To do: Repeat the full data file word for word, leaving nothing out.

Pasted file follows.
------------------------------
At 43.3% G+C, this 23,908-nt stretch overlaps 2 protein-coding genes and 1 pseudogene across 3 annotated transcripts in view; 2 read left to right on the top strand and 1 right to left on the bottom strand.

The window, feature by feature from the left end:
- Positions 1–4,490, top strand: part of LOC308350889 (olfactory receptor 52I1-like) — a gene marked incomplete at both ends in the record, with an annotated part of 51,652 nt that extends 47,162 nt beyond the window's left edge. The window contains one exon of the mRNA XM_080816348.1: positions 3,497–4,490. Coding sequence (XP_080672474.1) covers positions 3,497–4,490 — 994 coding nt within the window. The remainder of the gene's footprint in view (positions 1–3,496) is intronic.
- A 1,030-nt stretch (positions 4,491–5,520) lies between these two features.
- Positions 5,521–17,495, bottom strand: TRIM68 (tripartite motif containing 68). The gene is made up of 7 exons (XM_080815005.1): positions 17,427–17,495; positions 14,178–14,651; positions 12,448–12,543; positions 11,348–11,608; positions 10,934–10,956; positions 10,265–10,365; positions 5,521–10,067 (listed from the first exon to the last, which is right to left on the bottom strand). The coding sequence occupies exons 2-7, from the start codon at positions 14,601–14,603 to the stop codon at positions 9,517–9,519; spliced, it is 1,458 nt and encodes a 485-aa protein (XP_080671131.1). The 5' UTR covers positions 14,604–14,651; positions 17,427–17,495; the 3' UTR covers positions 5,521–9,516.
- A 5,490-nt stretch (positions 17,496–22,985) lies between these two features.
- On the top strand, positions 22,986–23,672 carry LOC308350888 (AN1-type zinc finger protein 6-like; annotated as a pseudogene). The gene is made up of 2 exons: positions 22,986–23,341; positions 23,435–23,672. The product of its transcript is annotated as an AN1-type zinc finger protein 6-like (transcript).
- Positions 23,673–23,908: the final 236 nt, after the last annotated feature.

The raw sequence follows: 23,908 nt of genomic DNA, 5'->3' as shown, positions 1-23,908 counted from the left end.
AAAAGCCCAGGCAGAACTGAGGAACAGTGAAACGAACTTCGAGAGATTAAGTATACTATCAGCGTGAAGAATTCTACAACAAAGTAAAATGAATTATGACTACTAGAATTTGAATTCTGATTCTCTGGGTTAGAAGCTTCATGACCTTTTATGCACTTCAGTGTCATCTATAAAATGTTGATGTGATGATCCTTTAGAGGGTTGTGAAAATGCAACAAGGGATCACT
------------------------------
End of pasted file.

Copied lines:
At 43.3% G+C, this 23,908-nt stretch overlaps 2 protein-coding genes and 1 pseudogene across 3 annotated transcripts in view; 2 read left to right on the top strand and 1 right to left on the bottom strand.

The window, feature by feature from the left end:
- Positions 1–4,490, top strand: part of LOC308350889 (olfactory receptor 52I1-like) — a gene marked incomplete at both ends in the record, with an annotated part of 51,652 nt that extends 47,162 nt beyond the window's left edge. The window contains one exon of the mRNA XM_080816348.1: positions 3,497–4,490. Coding sequence (XP_080672474.1) covers positions 3,497–4,490 — 994 coding nt within the window. The remainder of the gene's footprint in view (positions 1–3,496) is intronic.
- A 1,030-nt stretch (positions 4,491–5,520) lies between these two features.
- Positions 5,521–17,495, bottom strand: TRIM68 (tripartite motif containing 68). The gene is made up of 7 exons (XM_080815005.1): positions 17,427–17,495; positions 14,178–14,651; positions 12,448–12,543; positions 11,348–11,608; positions 10,934–10,956; positions 10,265–10,365; positions 5,521–10,067 (listed from the first exon to the last, which is right to left on the bottom strand). The coding sequence occupies exons 2-7, from the start codon at positions 14,601–14,603 to the stop codon at positions 9,517–9,519; spliced, it is 1,458 nt and encodes a 485-aa protein (XP_080671131.1). The 5' UTR covers positions 14,604–14,651; positions 17,427–17,495; the 3' UTR covers positions 5,521–9,516.
- A 5,490-nt stretch (positions 17,496–22,985) lies between these two features.
- On the top strand, positions 22,986–23,672 carry LOC308350888 (AN1-type zinc finger protein 6-like; annotated as a pseudogene). The gene is made up of 2 exons: positions 22,986–23,341; positions 23,435–23,672. The product of its transcript is annotated as an AN1-type zinc finger protein 6-like (transcript).
- Positions 23,673–23,908: the final 236 nt, after the last annotated feature.

The raw sequence follows: 23,908 nt of genomic DNA, 5'->3' as shown, positions 1-23,908 counted from the left end.
AAAAGCCCAGGCAGAACTGAGGAACAGTGAAACGAACTTCGAGAGATTAAGTATACTATCAGCGTGAAGAATTCTACAACAAAGTAAAATGAATTATGACTACTAGAATTTGAATTCTGATTCTCTGGGTTAGAAGCTTCATGACCTTTTATGCACTTCAGTGTCATCTATAAAATGTTGATGTGATGATCCTTTAGAGGGTTGTGAAAATGCAACAAGGGATCACT